Black Sherif: How I made Shazam’s most popular song Kwaku the Traveller
Black Sherif describes himself as one of Africa’s “saddest” pop stars.
It’s a mantle the Ghanaian rapper, full name Mohammed Ismail Sherif Kwaku Frimpong, wears proudly with his soulful and admittedly downbeat body of work.
“I do feel like I live kind of a sad life when it comes to what I do,” he tells The National after his recent performance at Ultra Abu Dhabi. “I mean, I don’t put myself down or anything like that but I normally just do my own thing and I don’t really know many people.
“And even the small friends that I have, it’s the kind of relationship where we don’t really talk about the important things like our insecurities. This is why I love the studio because it is the only place where I really feel free to express how I feel.”
That time spent opening up in cramped studios in Ghana resulted in a global legion of fans.
His debut album, The Villain I Never Was, bore Kwaku the Traveller, which became last year’s most searched song on discovery app Shazam with a reported 270,000 hits.
What’s more impressive is the song lacks the kind of immediate or simple hooks propelling tracks to viral status.
The challenging composition is defined by Sherif’s vocals, which deftly move between anguished singing and forthright rap over a percolating Afro-pop production.
It’s the song’s gritty and self-reflective lyrics that he believes are responsible for moving listeners to open up their Shazam app.
“I think people kind of enjoyed listening to that vulnerability,” Sherif says. “And really that came because the song was recorded in a simple, very quick way. I was in the studio and I heard the beat and I was immediately inspired.
“I went to my phone and wrote the lyrics there and quickly recorded it. This is why I think it sounds raw.”
But Sherif’s new song could be his biggest yet.
A collaboration with American rapper Bas, who was born to Sudanese parents in France, and Nigerian producer Kel-P, the thunderous Blood, Sweat and Tears is featured in the new boxing blockbuster Creed III.
Once again, the song was produced in a swift manner — another benefit of living a low-key lifestyle.
“I was home doing nothing really and just chilling. Then I get a message from Bas who tells me about the song he is doing for the Creed film and I can contribute,” Sherif recalls.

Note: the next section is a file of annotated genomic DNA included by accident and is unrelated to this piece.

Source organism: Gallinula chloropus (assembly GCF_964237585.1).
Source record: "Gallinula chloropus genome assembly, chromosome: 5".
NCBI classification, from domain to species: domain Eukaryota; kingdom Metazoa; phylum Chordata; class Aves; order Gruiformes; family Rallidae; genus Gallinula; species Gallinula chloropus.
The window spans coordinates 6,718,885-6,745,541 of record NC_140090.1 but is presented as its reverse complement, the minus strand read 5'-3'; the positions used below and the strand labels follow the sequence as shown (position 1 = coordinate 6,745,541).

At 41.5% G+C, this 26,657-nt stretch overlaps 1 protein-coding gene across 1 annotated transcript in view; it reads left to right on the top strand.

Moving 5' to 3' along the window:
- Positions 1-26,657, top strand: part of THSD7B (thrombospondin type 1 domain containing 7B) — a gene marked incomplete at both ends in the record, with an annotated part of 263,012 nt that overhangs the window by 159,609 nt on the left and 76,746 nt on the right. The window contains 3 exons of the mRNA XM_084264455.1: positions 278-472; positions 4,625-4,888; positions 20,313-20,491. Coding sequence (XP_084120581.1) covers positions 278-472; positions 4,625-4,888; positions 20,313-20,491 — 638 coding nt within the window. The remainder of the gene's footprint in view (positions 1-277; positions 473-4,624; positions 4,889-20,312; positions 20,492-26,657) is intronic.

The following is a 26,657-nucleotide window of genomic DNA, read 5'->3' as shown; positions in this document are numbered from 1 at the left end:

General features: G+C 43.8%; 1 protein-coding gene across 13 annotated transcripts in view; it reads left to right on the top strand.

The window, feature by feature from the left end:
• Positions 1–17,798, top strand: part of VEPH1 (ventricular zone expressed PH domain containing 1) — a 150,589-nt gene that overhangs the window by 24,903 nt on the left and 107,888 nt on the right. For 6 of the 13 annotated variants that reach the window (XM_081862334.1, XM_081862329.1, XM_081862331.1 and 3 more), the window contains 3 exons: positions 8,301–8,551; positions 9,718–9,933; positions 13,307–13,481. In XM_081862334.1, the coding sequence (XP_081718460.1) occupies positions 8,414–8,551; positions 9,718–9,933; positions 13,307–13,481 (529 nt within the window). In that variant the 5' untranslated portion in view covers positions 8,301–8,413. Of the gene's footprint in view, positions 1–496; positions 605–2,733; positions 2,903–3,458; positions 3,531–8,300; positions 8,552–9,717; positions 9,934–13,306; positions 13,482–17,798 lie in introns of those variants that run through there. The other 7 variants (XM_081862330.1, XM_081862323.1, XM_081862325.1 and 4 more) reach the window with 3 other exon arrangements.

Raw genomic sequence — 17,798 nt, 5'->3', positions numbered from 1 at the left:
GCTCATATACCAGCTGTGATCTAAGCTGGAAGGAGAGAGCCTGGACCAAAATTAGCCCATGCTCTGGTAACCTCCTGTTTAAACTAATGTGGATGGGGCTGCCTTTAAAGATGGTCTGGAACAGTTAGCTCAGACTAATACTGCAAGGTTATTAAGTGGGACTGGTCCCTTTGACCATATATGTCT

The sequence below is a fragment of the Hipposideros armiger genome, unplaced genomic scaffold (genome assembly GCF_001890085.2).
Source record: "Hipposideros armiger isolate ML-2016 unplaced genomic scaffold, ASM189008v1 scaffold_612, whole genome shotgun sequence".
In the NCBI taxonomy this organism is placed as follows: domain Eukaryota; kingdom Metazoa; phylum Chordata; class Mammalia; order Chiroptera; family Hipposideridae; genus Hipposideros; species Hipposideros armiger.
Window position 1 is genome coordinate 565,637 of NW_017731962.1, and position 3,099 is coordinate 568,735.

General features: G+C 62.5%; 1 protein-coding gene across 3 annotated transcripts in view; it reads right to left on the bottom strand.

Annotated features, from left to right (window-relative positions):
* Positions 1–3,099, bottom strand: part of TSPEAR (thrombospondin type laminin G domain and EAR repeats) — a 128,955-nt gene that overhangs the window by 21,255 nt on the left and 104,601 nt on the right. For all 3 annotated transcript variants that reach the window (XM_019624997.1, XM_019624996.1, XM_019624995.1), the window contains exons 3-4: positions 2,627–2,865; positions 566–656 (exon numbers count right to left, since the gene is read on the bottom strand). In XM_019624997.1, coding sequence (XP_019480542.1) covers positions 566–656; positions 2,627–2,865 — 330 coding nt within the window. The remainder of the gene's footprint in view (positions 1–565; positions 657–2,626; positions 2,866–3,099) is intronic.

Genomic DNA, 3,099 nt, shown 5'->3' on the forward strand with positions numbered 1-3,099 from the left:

“He sent it to me on email and I just went to the studio with my team and we did our thing.”
It is only with the film’s ongoing success — already with $200 million at the international box office — he appreciates Blood, Sweat and Tears as a minor cultural milestone due to the fact it was recorded and produced by African artists.
Sherif credits the accessibility of the internet across the continent and the growth of streaming services for spreading African popular music around the world.
“When it comes to Ghana, I can say that the scene here is bubbling and there are a lot of vulnerable artists that are doing their best,” he says.
“There is this belief here that no matter where you are in the world we can still get our music heard because of the internet. A lot of us grew up on the internet and it’s where we started our careers by posting songs and freestyle videos.”
Sherif now wants to make a physical impact by taking his show on the road.
His strong set at Ultra Abu Dhabi is part of a larger planned world tour taking in festivals in Europe and the US.
It is an experience exciting enough to elicit a rare smile from the artist.
“I am working very hard to create a great show and it is really when you travel and do these big festivals you recognise what the standards are,” he says. “That experience will change my perspective about a lot of things and will help my creativity.
“So I am just planning to enjoy every moment and each time I am on stage will feel like a rebirth.”